Michigan Medicine receives national recognition for excellence in mitral valve repair
Michigan Medicine was one of the first five medical centers in the country to recently receive the American Heart Association and Mitral Foundation’s Mitral Valve Repair Reference Center Award.
The award was created as a way to help patients and physicians identify hospitals and surgeons that excel in complex mitral valve reconstruction and deliver high quality outcomes on a consistent basis.
Michigan Medicine has one of the largest and longest-standing mitral valve centers in the country, with more than 30 years of experience, thousands of mitral valve surgeries performed, now with three reference surgeons specializing in mitral valve repair and highly skilled multi-disciplinary teams dedicated to providing the best possible patient care.
Benefits of mitral valve repair
The mitral valve is one of four valves in the heart with a flap that opens and closes with each heartbeat to make sure blood flows in the right direction through your heart and to the rest of your body. In mitral valve disease, the valve does not function properly.
Mitral valve disease and its complications affect tens of thousands of patients each year. Mitral valve repair is preferable to replacement whenever possible. There are numerous repair techniques, such as leaflet reconstruction and resuspension, annular support, chordal augmentation and patch repair, that are utilized to restore valve competency. Having expertise in all aspects of repair techniques offers a higher likelihood of a durable repair to restore a properly functioning mitral valve.
“The benefits of mitral valve repair compared to replacement are well known,” said Matthew Romano, M.D., director of the Michigan Medicine Mitral Valve Clinic and associate professor of cardiac surgery. “Several studies have demonstrated that when you repair a valve, you basically are putting one back on a normal survival curve.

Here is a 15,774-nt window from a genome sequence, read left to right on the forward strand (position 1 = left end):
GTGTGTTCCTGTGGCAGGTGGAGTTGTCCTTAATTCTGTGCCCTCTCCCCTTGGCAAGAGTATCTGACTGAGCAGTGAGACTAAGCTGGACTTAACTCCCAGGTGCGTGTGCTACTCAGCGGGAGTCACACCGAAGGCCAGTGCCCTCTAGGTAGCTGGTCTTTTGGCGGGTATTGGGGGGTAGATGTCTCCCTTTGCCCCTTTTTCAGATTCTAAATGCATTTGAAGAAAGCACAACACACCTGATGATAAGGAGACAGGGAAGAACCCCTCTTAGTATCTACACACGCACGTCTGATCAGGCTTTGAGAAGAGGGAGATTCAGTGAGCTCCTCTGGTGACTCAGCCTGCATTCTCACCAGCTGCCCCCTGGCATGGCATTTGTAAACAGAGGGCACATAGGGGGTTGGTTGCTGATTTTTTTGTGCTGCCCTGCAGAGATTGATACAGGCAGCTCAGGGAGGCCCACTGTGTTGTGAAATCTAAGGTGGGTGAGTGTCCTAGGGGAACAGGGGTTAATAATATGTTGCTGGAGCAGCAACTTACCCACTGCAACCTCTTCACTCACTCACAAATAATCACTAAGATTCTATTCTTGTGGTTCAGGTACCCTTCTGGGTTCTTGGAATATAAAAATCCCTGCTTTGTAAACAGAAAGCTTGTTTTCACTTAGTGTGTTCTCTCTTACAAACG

“You pay a price if you replace a valve in certain types of mitral pathology, meaning that your survival is lower,” Romano continued. “Therefore, we do everything we can to repair your valve to give you the best outcome.”
Steven F. Bolling, M.D., professor of cardiac surgery, echoed Romano’s thoughts: “Mitral valve repair is the standard by which we should fix these valves. It basically cures your disease. Your survival is the same as if you didn’t have the problem, and very few things in medicine can do that.”
Quality through quantity
Bolling said it’s important for patients to understand what quality means in mitral valve surgery. He said business schools define quality as a lack of variance, and that the same definition holds true in mitral valve surgery.
“Approximately 4,000 hospitals nationwide offer heart surgery and cardiology, but the variance in outcomes for mitral valve surgery and patient care is widespread,” Bolling said.
In addition to other important performance and measurement criteria for receiving the Mitral Valve Repair Reference Center Award, a hospital must perform a minimum of 50 mitral valve repair surgeries each year, and have at least one surgeon who performs 25 or more such surgeries per year.
“The average surgeon may do 150 mitral valve repair cases in their entire professional career,” said Bolling. “Here, we have surgeons here who have done thousands of cases.”
Bolling himself has performed somewhere between 6,000 and 7,000 mitral valve repairs.
“It really is the volume effect,” he said, “not only for the surgeon but for the center — the ICU, the nursing staff, the referring cardiologist. For everyone who takes care of these patients, it becomes very routine and we become very good at it. That’s what makes Michigan Medicine unique.”
Access to advanced technology and tools
The MATRIx team, which stands for mitral and tricuspid interventions, is an integral part of the mitral valve repair program at Michigan Medicine.